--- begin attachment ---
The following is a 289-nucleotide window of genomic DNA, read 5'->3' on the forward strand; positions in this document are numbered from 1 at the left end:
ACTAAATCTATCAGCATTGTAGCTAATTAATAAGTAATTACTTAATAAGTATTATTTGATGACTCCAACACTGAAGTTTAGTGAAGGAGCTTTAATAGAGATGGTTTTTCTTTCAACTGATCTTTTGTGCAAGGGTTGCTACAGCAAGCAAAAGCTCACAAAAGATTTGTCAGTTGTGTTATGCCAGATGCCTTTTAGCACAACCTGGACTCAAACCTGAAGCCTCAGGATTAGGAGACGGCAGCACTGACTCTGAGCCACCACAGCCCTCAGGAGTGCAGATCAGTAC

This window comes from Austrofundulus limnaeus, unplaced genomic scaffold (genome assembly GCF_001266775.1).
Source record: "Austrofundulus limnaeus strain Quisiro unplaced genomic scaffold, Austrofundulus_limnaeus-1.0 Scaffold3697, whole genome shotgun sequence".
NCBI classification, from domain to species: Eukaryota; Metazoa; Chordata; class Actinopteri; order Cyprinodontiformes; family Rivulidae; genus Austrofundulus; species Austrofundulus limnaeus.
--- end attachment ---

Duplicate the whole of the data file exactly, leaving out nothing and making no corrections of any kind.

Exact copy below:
The following is a 289-nucleotide window of genomic DNA, read 5'->3' on the forward strand; positions in this document are numbered from 1 at the left end:
ACTAAATCTATCAGCATTGTAGCTAATTAATAAGTAATTACTTAATAAGTATTATTTGATGACTCCAACACTGAAGTTTAGTGAAGGAGCTTTAATAGAGATGGTTTTTCTTTCAACTGATCTTTTGTGCAAGGGTTGCTACAGCAAGCAAAAGCTCACAAAAGATTTGTCAGTTGTGTTATGCCAGATGCCTTTTAGCACAACCTGGACTCAAACCTGAAGCCTCAGGATTAGGAGACGGCAGCACTGACTCTGAGCCACCACAGCCCTCAGGAGTGCAGATCAGTAC

This window comes from Austrofundulus limnaeus, unplaced genomic scaffold (genome assembly GCF_001266775.1).
Source record: "Austrofundulus limnaeus strain Quisiro unplaced genomic scaffold, Austrofundulus_limnaeus-1.0 Scaffold3697, whole genome shotgun sequence".
NCBI classification, from domain to species: Eukaryota; Metazoa; Chordata; class Actinopteri; order Cyprinodontiformes; family Rivulidae; genus Austrofundulus; species Austrofundulus limnaeus.